Thursday, 22 June 2017

Great British Cars #BritainisGreat

British cars. Britain was a leader in car manufacture, a shame it is no longer. There are plenty of car factories still in  Britain, but mostly making foreign cars.

Bentley, Rolls Royce, Jaguar, Sunbeam, Austin, Rover, MG are just a few that spring to mind, the only car manufacturer still owned by the original family are Morgan.
New Morgan Car leaving factory

Everything goes round in cycles, or so they say. Maybe one day we will see a resurgence in British cars, lets hope so, I'm sick of seeing big fat Chelsea tractors being driven round our small British roads.

Thursday, 15 June 2017

Great Britain's Stately Homes #BritainisGreat

Buckingham Palace & Statue of Eros

Britain is full of lovely stately homes, many of which are open to the public. Even the Queen's main residence, Buckingham Palace is open to visitors

Not only London, but there's Blenheim Palace, home to Winston Churchill,
Blenheim palace

Most stately homes are full of antiques and have beautiful gardens to walk around, a great way to spend a day.

  Related image

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Kiplin Hall, North Yorkshire
My personal has to be Kiplin Hall in North Yorkshire, usually only open 2 days a week is well worth a visit, link here
 A great family day out, gardens including a renovated Victorian walled garden, a play area for children and a nice tearoom usually equals a good visitor experience.
Kiplin Hall library

It was originally built by George Calvert who went on to be Governor of Maryland, USA. Full of art and period furniture Kiplin Hall certainly has an atmosphere and it really feels like you go back to another time when you step through the doors.
 I can't think of anywhere else in that world that has as many stately homes as Great Britain, can you?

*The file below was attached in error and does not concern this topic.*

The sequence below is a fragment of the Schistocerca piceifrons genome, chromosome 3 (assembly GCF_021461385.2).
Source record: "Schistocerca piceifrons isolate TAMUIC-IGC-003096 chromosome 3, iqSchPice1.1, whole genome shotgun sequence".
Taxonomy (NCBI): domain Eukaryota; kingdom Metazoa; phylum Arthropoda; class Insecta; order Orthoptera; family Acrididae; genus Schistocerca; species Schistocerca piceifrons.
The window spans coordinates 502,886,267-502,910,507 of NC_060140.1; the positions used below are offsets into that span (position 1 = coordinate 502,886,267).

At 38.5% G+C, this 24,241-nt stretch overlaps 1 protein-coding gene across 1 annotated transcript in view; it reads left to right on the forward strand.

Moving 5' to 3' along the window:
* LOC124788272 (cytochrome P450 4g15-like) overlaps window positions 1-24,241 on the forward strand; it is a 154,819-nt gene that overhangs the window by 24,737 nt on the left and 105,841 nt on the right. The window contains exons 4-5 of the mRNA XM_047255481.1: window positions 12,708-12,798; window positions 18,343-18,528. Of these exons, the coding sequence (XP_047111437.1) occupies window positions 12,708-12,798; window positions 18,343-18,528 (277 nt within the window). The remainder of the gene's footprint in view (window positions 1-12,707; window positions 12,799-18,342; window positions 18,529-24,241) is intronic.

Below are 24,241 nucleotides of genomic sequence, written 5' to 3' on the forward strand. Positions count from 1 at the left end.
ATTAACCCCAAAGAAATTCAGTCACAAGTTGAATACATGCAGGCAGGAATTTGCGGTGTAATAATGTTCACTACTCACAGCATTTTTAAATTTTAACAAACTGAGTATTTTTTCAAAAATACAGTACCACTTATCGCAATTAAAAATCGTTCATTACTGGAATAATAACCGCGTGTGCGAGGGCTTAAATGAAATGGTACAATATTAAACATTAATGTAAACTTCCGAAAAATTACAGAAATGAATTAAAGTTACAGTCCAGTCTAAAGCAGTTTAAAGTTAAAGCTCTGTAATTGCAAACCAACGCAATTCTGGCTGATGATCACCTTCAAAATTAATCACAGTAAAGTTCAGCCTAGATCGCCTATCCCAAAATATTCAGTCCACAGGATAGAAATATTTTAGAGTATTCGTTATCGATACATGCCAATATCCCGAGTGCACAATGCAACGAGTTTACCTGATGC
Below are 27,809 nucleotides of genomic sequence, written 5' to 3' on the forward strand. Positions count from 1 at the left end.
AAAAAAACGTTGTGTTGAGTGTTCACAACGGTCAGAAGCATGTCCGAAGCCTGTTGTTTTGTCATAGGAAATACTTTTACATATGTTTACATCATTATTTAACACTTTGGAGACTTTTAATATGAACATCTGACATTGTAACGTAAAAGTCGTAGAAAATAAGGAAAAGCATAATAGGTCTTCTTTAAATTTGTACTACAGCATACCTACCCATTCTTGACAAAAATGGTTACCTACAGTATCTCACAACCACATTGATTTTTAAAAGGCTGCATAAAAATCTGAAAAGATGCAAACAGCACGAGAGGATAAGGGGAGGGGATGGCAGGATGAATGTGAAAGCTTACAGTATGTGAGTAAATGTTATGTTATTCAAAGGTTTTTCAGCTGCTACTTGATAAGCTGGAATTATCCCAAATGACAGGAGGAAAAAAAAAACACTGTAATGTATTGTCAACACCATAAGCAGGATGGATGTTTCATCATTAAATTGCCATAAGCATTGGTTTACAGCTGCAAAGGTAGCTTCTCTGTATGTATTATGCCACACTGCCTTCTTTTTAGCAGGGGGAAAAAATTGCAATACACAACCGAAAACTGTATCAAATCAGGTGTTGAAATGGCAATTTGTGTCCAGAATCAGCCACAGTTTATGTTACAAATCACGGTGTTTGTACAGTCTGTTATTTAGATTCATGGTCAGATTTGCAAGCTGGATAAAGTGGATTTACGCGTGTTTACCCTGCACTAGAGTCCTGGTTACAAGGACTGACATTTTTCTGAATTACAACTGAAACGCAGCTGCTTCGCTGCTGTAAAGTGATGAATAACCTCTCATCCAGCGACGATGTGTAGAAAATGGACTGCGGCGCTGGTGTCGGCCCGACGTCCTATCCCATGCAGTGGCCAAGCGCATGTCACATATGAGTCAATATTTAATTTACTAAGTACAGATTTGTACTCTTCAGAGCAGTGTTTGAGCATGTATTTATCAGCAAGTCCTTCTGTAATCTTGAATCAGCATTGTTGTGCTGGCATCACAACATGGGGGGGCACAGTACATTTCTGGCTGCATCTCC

Monday, 12 June 2017

Great British Inventions New BBC Series Starts This Week #BritainisGreat

Britain has borne many inventors over the years, Alexander Fleming discovered penicillin, John Logi Baird invented television, Frank Whittle invented the jet engine, Thomas Newcomen invented the first true steam engine with a piston that was used to pump water out of mines. I could go on for ages, but the BBC is starting a new series, Britain's Great Inventions, starts this Thursday on BBC2 at 2030 hrs. It features personalities including Angela Rippon & Len Goodman fighting their respective corners for their favourite inventions.

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Alexander Graham Bell, inventor of the telephone.

Britain's Greatest Inventions, broadcast live from the Science Museum.

Wednesday, 7 June 2017

#Great British Food - Fish & Chips, Roast Beef & Yorkshire Puddings, Spotted Dick & Custard Britain Is Great

We British love our food. Roast beef and Yorkshire pudding for your Sunday dinner followed by a lovely Spotted Dick Pudding. Or if you're going out, Friday night fish & chips with mushy peas is unbeatable. #GreatBritishFood

Fish & Chips


For the crushed garden peas

Britain In WW2 -D-Day James Holland States British Not Given Enough Credit on D-Day

James Holland: British troops not given enough credit for role in D-Day landings
Author, James Holland, found at:

British troops have not been given enough credit for their role in the D-Day landings, the historian James Holland has argued, as he claims American films portray them as "mincing around with bad teeth, stopping for tea".